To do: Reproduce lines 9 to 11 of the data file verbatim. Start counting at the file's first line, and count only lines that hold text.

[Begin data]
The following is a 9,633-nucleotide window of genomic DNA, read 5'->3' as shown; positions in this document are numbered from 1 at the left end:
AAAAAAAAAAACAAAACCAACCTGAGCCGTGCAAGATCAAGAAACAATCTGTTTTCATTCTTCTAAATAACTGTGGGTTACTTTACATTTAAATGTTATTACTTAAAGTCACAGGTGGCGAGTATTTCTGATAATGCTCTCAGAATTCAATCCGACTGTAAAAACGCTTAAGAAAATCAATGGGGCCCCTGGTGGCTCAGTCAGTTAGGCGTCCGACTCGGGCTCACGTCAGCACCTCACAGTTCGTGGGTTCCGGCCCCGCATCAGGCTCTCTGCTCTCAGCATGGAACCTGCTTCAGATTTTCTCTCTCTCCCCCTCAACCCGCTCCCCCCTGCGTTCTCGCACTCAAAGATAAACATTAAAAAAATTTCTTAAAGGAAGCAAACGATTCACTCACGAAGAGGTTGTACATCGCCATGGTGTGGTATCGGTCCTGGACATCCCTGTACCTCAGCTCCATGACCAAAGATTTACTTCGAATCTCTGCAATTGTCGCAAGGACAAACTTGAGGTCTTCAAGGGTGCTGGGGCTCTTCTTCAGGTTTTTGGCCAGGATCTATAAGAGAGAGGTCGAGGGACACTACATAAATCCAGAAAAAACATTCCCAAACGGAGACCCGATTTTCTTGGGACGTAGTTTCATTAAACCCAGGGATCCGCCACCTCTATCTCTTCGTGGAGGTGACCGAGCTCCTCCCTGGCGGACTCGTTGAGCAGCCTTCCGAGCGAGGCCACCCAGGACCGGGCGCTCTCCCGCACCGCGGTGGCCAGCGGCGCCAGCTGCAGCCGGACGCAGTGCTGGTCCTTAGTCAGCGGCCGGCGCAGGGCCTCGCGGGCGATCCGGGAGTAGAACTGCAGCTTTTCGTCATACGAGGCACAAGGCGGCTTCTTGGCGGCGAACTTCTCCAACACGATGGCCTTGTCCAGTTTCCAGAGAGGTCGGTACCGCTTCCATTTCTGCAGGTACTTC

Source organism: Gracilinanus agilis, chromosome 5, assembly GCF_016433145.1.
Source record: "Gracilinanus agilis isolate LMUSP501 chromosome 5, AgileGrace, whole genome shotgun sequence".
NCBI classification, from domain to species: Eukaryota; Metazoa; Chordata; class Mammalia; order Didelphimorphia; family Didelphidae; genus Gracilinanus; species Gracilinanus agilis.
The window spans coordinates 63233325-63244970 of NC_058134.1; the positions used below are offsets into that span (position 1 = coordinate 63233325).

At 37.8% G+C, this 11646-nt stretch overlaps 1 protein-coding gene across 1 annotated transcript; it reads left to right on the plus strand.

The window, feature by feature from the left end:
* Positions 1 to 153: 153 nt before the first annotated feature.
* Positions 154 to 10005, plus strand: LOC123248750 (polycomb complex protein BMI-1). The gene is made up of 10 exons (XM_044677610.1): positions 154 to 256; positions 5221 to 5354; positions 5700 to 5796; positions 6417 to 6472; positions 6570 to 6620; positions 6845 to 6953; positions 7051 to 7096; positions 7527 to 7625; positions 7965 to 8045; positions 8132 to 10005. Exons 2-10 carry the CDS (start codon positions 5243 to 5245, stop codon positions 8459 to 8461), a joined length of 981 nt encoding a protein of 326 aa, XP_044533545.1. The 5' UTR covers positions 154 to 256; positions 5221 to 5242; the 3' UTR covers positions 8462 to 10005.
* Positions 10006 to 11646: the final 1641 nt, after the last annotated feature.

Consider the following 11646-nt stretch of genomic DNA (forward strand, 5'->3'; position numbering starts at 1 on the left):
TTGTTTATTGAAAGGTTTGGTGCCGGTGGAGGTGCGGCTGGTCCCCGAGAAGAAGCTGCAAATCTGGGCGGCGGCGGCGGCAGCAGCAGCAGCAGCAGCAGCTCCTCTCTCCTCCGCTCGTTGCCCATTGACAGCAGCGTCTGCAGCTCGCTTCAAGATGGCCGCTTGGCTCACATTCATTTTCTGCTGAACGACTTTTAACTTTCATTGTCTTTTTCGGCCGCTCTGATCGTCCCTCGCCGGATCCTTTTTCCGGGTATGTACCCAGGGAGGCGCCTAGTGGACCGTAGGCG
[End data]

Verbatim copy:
* Positions 1 to 153: 153 nt before the first annotated feature.
* Positions 154 to 10005, plus strand: LOC123248750 (polycomb complex protein BMI-1). The gene is made up of 10 exons (XM_044677610.1): positions 154 to 256; positions 5221 to 5354; positions 5700 to 5796; positions 6417 to 6472; positions 6570 to 6620; positions 6845 to 6953; positions 7051 to 7096; positions 7527 to 7625; positions 7965 to 8045; positions 8132 to 10005. Exons 2-10 carry the CDS (start codon positions 5243 to 5245, stop codon positions 8459 to 8461), a joined length of 981 nt encoding a protein of 326 aa, XP_044533545.1. The 5' UTR covers positions 154 to 256; positions 5221 to 5242; the 3' UTR covers positions 8462 to 10005.
* Positions 10006 to 11646: the final 1641 nt, after the last annotated feature.